About this blogger:
Dr. Alfred Calabrese is a conductor, educator, composer, scholar, and church musician. Having worked in academia for two decades, he felt called to enter full-time work in the Catholic Church, and since 2007 has directed the music at Saint Rita Catholic Church. He and his wife live in Dallas, TX. They have two grown children.
Connect on Facebook:
Connect on Twitter:
“By a decree of the synod of the diocese of Exeter in 1284, no one should claim any seat in a church; but whoever first entered a church for the purpose of devotion, might choose at his pleasure a place for praying.”
— A work by Fr. Husenbeth (d. 1872)

Nostalgia Is Not Rigid
published 1 December 2016 by Dr. Alfred Calabrese

606 Larger AM NOSTALGIC for lots of things. That’s why I’m going to see the new movie musical La La Land when It comes out. They say the lead actors remind us of the great dance partners of bygone days, Astaire and Rogers or Gene Kelly and Cyd Charisse. I like movies of the 1930s and 1940s, especially around the holidays. I watch lots of them; The Bells of St. Mary’s, It’s a Wonderful Life, White Christmas. I really love that time period, sometimes imagining myself living then, sort of nostalgically. Why? I wasn’t even born when these movies were made. I have no memory of those times. How could I be nostalgic for them? Is there something wrong with me?

I also enjoy studying American history, especially the eras of both World Wars. I sometimes wish I had lived during those times, not because they were great times in which to live (they weren’t, for obvious reasons) but because I’d like to have had the opportunity to know my ancestors when they were young, to be part of those family stories I heard about and experienced only briefly after they were much older. I’d also like to have known some of the composers of those days. I have an admiration for the sacrifices of the people of that era. I admire their work ethic. But is there some other strange reason I have these pangs of nostalgia? Am I being too rigid? Am I being defensive about something? Should I dig deeper? Maybe there is something wrong with me psychologically.

I work and live in a Vatican II parish in a Vatican II diocese. I’ve been to exactly four Extraordinary Form Masses in my entire life (at least that I am old enough to remember). I have no need to advocate for or against which form of Mass is better than another. My personal musical preferences are for those prescribed in the traditions of the Church: polyphony and chant and Latin. But I am also a strong advocate for English cathedral anthems and good hymnody when appropriate. I like my liturgies well-rehearsed and soberly executed. I appreciate traditional vestments and I feel that rubrics matter. But no matter the style of music or the language used, above all I am a champion for beauty and for all involved to give only their very best effort to the worship of God.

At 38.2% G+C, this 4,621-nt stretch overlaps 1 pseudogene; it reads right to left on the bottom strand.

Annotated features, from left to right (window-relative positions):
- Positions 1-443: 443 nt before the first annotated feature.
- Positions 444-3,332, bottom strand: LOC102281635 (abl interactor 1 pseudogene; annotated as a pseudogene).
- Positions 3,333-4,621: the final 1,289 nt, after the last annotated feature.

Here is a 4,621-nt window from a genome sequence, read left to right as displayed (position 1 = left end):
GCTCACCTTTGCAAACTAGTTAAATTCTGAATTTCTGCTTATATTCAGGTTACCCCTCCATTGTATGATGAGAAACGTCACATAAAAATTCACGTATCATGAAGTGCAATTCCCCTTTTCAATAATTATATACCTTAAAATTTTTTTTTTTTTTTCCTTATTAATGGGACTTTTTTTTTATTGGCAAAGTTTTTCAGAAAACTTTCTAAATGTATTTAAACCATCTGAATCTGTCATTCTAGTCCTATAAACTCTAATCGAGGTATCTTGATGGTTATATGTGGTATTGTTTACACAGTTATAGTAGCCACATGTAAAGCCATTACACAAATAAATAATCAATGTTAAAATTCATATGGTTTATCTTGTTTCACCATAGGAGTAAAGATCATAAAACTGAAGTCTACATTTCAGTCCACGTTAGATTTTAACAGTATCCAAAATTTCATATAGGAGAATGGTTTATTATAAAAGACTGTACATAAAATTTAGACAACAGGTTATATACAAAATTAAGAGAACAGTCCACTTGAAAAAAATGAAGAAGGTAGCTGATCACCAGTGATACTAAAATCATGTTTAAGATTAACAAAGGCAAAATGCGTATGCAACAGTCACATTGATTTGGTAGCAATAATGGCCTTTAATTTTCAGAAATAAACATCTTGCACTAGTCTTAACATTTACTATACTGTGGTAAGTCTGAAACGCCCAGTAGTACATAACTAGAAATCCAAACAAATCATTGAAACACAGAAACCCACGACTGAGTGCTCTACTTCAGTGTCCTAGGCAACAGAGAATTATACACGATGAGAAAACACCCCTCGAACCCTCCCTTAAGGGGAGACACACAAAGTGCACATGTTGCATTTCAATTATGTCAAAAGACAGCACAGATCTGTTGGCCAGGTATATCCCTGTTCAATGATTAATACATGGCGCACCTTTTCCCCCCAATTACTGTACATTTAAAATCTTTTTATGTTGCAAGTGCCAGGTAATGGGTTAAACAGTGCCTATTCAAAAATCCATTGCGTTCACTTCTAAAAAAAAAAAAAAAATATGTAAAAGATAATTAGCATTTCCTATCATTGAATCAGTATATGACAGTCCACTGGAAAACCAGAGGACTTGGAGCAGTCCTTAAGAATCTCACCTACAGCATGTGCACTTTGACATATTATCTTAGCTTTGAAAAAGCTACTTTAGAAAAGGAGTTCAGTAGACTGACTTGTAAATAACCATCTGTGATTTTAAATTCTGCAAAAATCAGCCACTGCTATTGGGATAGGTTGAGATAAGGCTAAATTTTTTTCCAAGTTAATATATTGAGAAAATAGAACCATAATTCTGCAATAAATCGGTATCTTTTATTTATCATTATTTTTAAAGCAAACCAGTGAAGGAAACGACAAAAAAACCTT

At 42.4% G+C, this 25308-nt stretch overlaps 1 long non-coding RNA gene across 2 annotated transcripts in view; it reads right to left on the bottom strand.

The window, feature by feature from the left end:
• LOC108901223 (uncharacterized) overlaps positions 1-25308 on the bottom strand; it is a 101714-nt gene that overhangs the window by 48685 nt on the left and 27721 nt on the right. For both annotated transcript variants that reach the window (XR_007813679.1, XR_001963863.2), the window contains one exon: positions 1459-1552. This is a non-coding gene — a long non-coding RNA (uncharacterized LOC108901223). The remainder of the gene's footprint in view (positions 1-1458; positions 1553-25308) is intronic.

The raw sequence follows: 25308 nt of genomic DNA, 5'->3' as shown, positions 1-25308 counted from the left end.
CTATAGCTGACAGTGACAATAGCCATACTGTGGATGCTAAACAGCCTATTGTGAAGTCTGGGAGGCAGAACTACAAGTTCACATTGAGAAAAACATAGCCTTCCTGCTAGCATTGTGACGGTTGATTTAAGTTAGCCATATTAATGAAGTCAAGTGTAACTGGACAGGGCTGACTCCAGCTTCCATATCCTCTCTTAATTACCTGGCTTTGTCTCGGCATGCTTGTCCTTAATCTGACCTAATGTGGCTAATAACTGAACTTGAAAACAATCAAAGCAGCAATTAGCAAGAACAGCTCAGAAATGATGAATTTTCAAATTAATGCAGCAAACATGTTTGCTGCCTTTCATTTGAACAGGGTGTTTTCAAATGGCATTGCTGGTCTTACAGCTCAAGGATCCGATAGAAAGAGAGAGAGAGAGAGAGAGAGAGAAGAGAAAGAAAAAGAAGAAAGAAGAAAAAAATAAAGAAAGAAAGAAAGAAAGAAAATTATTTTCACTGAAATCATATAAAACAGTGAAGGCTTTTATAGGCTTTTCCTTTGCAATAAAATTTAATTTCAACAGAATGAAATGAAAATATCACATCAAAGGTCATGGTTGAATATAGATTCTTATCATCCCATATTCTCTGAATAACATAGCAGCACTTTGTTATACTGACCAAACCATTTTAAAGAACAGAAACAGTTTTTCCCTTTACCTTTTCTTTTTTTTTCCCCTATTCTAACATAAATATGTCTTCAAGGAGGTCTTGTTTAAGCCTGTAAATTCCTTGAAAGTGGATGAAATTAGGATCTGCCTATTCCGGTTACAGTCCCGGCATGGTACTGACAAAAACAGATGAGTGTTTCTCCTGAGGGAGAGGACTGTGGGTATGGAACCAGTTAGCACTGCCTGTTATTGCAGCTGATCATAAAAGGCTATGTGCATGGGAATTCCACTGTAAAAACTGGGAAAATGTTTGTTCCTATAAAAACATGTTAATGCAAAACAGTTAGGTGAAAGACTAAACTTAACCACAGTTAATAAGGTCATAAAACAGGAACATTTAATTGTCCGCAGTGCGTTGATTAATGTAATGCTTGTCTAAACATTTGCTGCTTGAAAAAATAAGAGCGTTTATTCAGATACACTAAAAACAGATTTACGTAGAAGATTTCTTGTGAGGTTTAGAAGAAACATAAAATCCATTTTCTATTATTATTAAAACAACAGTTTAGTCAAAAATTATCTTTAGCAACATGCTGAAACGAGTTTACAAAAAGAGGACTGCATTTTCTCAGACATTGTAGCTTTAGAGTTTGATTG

I don’t think young people (or most people, frankly) are drawn to the pre-conciliar Mass because of nostalgia. I think they’re looking for a deeper understanding of the faith, and richer way to experience it. Perhaps they’re looking for a way to connect with their ancestors, or with the saints! Some people find this in the Traditional Mass while others find it in a beautifully celebrated Novus Ordo.

I’ve met some of these young people. I wouldn’t consider them rigid. Rather, I submit that they are anything but. Often criticized, sometimes ostracized, and usually misunderstood, could it be that they are actually counter cultural, out-of-the-box non-conformists? This can be said of anyone who goes against the prevailing winds of society and pop culture. You don’t have to attend the Latin Mass to be one of these people. Simply being a young person who attends Mass regularly and tries to live the way the Church teaches is countercultural. Instead of wondering what’s wrong with folks, especially the younger ones who actually love to attend Mass, shouldn’t we just be extremely happy that they do? But maybe I’m just being too rigid. I’ll dig deeper.